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From Paolo Castagna <castagna.li...@googlemail.com>
Subject Re: SimplePageRankVertex implementation, dangling nodes and sending messages to all nodes...
Date Thu, 17 May 2012 21:44:27 GMT
Hi Sebastian,
from SimplePageRankVertex.java, we have:

    if (getSuperstep() < MAX_SUPERSTEPS) {
      long edges = getNumOutEdges();
      sendMsgToAllEdges(
          new DoubleWritable(getVertexValue().get() / edges));
    } else {
      voteToHalt();
    }

What happens if getNumOutEdges() returns 0 (i.e. it's a dangling node)?

Paolo

Sebastian Schelter wrote:
> The implementation implicitly deals with dangling nodes by computing the
> pageRank as
> 
> 0.15f / getNumVertices() + 0.85f * sumOfNeighborRanks
> 
> Conceptually, this is the same as connecting every vertex with every
> other vertex it is not yet connected to. This removes all dangling nodes
> from the graph as every vertex can reach every other vertex.
> 
> "Mining of Massive Datasets" [1] has a very well written explanation of
> this approach.
> 
> --sebastian
> 
> 
> [1] http://infolab.stanford.edu/~ullman/mmds.html
> 
> On 17.05.2012 16:23, Paolo Castagna wrote:
>> Hi,
>> I noticed that the SimplePageRankVertex implementation does not deal with
>> dangling nodes (dangling nodes are those nodes with no outgoing links).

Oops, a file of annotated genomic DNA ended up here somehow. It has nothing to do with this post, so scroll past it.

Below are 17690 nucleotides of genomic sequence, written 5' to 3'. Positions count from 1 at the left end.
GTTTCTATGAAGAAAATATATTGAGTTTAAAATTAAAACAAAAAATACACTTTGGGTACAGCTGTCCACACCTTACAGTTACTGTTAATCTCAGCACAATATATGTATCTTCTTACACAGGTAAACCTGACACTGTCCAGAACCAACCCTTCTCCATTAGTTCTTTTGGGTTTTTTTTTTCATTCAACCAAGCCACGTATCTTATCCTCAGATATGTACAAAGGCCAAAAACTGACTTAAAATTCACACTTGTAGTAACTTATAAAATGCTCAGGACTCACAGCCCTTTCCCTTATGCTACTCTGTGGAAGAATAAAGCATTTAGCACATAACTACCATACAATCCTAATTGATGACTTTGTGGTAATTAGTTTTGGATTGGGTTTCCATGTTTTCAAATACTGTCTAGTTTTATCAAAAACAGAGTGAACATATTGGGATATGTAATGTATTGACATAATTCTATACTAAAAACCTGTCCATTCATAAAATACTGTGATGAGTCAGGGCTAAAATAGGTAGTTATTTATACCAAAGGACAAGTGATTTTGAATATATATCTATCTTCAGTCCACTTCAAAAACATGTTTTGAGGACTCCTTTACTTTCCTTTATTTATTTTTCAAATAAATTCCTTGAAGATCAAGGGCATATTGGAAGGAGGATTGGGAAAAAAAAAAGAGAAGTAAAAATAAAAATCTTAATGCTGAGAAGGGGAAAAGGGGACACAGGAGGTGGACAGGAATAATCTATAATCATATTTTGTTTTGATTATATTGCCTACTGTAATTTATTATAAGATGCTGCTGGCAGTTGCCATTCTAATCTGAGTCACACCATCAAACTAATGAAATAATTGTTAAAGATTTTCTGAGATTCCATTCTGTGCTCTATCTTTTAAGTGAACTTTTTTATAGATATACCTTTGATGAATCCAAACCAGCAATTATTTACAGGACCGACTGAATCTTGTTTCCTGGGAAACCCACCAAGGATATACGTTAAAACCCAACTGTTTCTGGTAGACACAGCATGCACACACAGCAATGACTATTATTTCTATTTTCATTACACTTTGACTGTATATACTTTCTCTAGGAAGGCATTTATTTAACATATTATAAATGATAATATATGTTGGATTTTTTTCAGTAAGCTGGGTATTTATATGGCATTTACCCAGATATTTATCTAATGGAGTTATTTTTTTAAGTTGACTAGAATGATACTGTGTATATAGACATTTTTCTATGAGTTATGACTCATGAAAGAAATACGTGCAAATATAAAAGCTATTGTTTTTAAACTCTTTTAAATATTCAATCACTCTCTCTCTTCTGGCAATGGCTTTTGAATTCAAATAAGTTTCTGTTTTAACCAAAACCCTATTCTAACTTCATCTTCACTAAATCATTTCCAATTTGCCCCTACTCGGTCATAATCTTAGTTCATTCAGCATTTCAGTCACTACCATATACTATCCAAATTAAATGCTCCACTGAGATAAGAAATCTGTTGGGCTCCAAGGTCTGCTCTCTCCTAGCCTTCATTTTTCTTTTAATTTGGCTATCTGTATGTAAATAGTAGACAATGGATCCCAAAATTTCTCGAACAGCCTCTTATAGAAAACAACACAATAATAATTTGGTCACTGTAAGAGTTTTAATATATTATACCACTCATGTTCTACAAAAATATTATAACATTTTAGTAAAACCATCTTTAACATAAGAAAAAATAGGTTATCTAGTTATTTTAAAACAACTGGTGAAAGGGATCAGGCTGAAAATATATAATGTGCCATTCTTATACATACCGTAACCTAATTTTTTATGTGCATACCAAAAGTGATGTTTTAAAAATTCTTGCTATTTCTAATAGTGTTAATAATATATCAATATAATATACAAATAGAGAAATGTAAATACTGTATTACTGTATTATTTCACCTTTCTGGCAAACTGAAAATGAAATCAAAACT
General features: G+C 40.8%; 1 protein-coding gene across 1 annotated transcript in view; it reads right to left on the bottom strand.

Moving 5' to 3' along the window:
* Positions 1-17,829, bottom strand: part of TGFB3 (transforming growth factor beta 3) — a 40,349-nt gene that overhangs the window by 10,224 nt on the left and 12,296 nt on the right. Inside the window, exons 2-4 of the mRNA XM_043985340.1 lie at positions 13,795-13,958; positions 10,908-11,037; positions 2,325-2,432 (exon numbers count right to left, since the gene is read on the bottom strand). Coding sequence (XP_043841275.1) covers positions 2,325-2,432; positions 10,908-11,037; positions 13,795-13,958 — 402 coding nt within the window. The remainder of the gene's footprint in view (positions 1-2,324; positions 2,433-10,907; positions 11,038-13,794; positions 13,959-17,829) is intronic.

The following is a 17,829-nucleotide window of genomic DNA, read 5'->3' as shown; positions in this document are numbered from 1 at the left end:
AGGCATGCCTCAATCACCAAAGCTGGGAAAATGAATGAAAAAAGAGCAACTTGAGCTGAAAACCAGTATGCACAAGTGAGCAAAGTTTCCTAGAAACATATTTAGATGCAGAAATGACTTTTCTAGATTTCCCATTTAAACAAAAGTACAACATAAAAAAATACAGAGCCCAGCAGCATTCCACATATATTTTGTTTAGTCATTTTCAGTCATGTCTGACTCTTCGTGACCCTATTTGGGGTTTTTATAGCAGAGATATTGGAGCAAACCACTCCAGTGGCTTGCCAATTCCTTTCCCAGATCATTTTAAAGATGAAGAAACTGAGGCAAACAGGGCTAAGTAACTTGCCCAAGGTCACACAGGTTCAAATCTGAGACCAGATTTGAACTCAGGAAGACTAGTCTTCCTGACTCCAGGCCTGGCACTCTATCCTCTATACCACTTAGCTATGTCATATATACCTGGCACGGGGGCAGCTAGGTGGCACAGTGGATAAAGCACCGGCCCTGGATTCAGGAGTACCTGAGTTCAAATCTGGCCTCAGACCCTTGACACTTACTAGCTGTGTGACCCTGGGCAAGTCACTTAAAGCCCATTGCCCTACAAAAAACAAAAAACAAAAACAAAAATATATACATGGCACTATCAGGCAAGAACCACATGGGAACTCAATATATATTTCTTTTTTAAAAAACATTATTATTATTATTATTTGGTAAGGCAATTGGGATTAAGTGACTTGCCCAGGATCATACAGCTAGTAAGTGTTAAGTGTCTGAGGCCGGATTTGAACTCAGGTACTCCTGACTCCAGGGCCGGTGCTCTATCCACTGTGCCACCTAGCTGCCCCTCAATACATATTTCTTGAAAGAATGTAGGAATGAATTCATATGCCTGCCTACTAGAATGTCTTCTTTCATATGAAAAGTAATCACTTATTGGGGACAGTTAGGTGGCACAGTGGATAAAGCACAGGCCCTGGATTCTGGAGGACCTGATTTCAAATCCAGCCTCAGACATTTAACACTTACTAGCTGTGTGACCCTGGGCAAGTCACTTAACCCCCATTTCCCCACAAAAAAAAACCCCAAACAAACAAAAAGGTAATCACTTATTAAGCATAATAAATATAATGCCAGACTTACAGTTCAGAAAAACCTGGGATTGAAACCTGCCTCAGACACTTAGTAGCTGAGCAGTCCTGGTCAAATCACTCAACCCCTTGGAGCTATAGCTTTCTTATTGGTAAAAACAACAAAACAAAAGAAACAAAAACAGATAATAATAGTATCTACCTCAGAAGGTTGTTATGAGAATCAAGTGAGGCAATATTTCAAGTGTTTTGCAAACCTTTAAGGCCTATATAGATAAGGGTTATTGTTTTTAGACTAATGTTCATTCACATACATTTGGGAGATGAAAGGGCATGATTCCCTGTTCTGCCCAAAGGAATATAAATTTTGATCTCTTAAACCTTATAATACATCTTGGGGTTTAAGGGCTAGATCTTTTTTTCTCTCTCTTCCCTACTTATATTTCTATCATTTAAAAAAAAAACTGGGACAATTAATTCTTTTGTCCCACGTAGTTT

>> And, probably that is one of the good reasons why there is a "Simple" in front. ;-)
>>
>>  "Dangling nodes exist in many forms. For example, a page of data, a page with a
>> postscript graph, [...], a page that has been fetched by a crawler but not yet
>> explored - these are all examples of possible dangling nodes. The more ambitious
>> the crawl, the bigger the proportion of dangling nodes because the set of
>> fetched but uncrawled pages grows quickly." (pag. 80) [1]
>>
>> Wikipedia's PageRank page says:
>>
>>  "If a page has no links to other pages, it becomes a sink and therefore
>> terminates the random surfing process. If the random surfer arrives at a sink
>> page, it picks another URL at random and continues surfing again. When
>> calculating PageRank, pages with no outbound links are assumed to link out to
>> all other pages in the collection. Their PageRank scores are therefore divided
>> evenly among all other pages. In other words, to be fair with pages that are not
>> sinks, these random transitions are added to all nodes in the Web, with a
>> residual probability usually set to d = 0.85, estimated from the frequency that
>> an average surfer uses his or her browser's bookmark feature." [2]
>>
>> Now, if I want to try to account for the dangling nodes I need to sum all
>> PageRank values for the dangling nodes and divide it evenly among all other
>> pages (which in practce means to send a message to all vertexes in Giraph...
>> which is not possible, as it would be crazy with large graphs).
>>
>> I imagine one can use a SumAggregator and alternate computing contribution from
>> dangling nodes and PageRank values (i.e. PageRank values are computed only every
>> 2 supersteps).
>>
>> What do you think?
>>
>> Paolo
>>
>>  [1] Amy N. Langville and Carl D. Meyer, "Google's PageRank and Beyond: The
>> Science of Search Engine Rankings" (2006)
>>  [2] http://en.wikipedia.org/wiki/PageRank
> 

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